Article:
Confusion about which state or federal government health authority had decision-making power plus a lack of staff worsened the deadly Covid-19 outbreak at the Newmarch House aged care home in Sydney’s west, an independent review has found.
In a blistering final report on the outbreak – 19 residents died and there were 71 cases among staff and residents between early April and mid June – the facility’s hospital-in-the-home approach was found to have been “compromised by inadequate staffing”.
The review, conducted by infectious diseases physician Prof Lyn Gilbert and health and aged care consultant Alan Lilly, also blasted the leadership of Anglicare, Newmarch’s operator, as being “generally invisible to external parties interacting with them”, which ultimately justified the intervention of the regulator, the Aged Care Quality and Safety Commission.
There were failings in communication to residents’ families, which led to heightened isolation among residents who were already suffering from “severely depleted” staff shortages.
Shortcomings in infection prevention and control “identified in the early, crucial phases” of Newmarch’s outbreak were also found, and exacerbated by the facility’s architectural and interior design.
The review recommended a specific infection control expert be assigned to aged care facilities.
One medical professional who worked at Newmarch as part of the surge workforce provided by Aspen Medical told the review: “I couldn’t believe this was happening in my country.”
The review also found Anglicare could source only four “suitable” staff from the 64 expressions of interest made via the federal government-provided Mable staffing platform.
It highlighted how significant the effect of Newmarch’s staffing shortages was on the success of hospital-in-the-home approach, infection control and resident isolation. Staffing shortages were at their worst nine days into Newmarch’s outbreak, when 87% were furloughed because of isolation or quarantine.
“The skills and experience of staff provided by different agencies were highly variable and the numbers available unpredictable from day to day,” it said. “Some staff were not aware that there was Covid-19 at Newmarch House and left soon after arriving for duty.
“Whilst most remaining staff continued to provide care, it was reported consistently that many were fearful of entering a Covid-19 outbreak workplace. This led to increased absenteeism …”
Food services were threatened and meal quality was affected as contractors who supplied food required Covid-19 workplace compliance documents to allow labour hire chefs to fill roster gaps.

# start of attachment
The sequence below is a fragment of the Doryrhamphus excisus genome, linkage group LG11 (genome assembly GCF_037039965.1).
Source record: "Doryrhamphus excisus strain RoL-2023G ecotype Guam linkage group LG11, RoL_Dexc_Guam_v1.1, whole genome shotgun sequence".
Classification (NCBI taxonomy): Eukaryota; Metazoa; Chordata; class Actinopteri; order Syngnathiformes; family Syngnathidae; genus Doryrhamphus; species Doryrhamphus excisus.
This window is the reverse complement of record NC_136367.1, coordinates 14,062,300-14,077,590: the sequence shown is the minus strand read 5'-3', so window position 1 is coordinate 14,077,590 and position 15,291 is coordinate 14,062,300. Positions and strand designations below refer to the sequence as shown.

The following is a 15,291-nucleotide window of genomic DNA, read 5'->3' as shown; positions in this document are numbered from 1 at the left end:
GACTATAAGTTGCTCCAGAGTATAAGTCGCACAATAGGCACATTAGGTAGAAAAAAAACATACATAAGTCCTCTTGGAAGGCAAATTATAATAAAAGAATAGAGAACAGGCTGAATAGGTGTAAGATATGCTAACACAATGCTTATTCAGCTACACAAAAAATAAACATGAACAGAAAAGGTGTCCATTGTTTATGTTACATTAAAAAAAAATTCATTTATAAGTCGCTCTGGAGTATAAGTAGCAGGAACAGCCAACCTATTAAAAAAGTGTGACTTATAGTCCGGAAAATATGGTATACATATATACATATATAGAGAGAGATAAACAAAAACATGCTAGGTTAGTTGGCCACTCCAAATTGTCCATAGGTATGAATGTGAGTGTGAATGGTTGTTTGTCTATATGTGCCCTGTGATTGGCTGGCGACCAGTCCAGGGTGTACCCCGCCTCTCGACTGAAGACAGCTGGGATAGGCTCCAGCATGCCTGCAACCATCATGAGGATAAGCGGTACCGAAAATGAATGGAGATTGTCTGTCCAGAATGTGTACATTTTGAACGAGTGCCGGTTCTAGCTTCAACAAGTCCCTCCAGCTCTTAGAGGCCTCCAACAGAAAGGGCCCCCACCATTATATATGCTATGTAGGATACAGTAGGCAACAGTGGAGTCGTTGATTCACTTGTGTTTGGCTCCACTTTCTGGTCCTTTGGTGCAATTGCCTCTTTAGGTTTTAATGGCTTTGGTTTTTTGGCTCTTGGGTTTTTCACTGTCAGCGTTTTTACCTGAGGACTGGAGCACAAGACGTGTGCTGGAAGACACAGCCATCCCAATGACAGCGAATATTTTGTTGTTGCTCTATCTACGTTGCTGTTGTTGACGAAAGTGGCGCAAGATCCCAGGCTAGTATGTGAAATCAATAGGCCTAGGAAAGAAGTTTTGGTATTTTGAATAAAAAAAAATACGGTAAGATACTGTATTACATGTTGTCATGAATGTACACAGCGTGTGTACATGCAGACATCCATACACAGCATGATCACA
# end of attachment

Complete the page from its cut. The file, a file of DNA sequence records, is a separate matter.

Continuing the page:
The aged care minister, Richard Colbeck, who made headlines last week when he was unable to tell the Senate select committee on Covid-19 how many aged care deaths had occurred as a result of coronavirus in Australia, said on Monday: “We continue to integrate the learnings from Newmarch and infections in Victoria into the national response as outbreaks occur.”
Labor’s aged care spokeswoman, Julie Collins, said the report “confirms the Morrison government learnt nothing from tragic outbreaks of Covid-19 in New South Wales before the disease tragically tore through Victorian aged care homes”.
“It is heartbreaking and completely unforgivable that history has repeated itself across multiple Victorian aged care homes,” she said. “It is time the prime minister took full responsibility for this failure.
“Issue after issue identified in the report … was not fixed by the Morrison government in the critical weeks before Covid-19 hit Victorian aged care homes.”
The review also recommended other aged care homes prepare for “a minimum of 50% of its staff” to be furloughed in case of an outbreak, and urged the health department to consider expanding its surge workforce.
Although the report noted the hospital-in-the-home approach “has many advantages for elderly residents and the health system”, it found it will be effective only “if the outbreak is limited to a small number of cases in residents and staff”. It called for an expert panel to be convened and make decisions about transferring individual residents to hospital when an outbreak occurs.
“Emergency response and interagency operations were characterised by a lack of clarity in the relationships and hierarchy among government health agencies, including Nepean-Blue Mountains local health district, NSW Health, the commonwealth Department of Health and the Aged Care Quality and Safety Commission,” the review found.
“This created confusion for Anglicare board and managers who were unfamiliar with the state agencies and the hierarchy of decision-making in the context of a Covid-19 outbreak.
“Leadership and management at Newmarch House and in the broader Anglicare organisation was generally invisible to external parties interacting with them.”
Source: The Guardian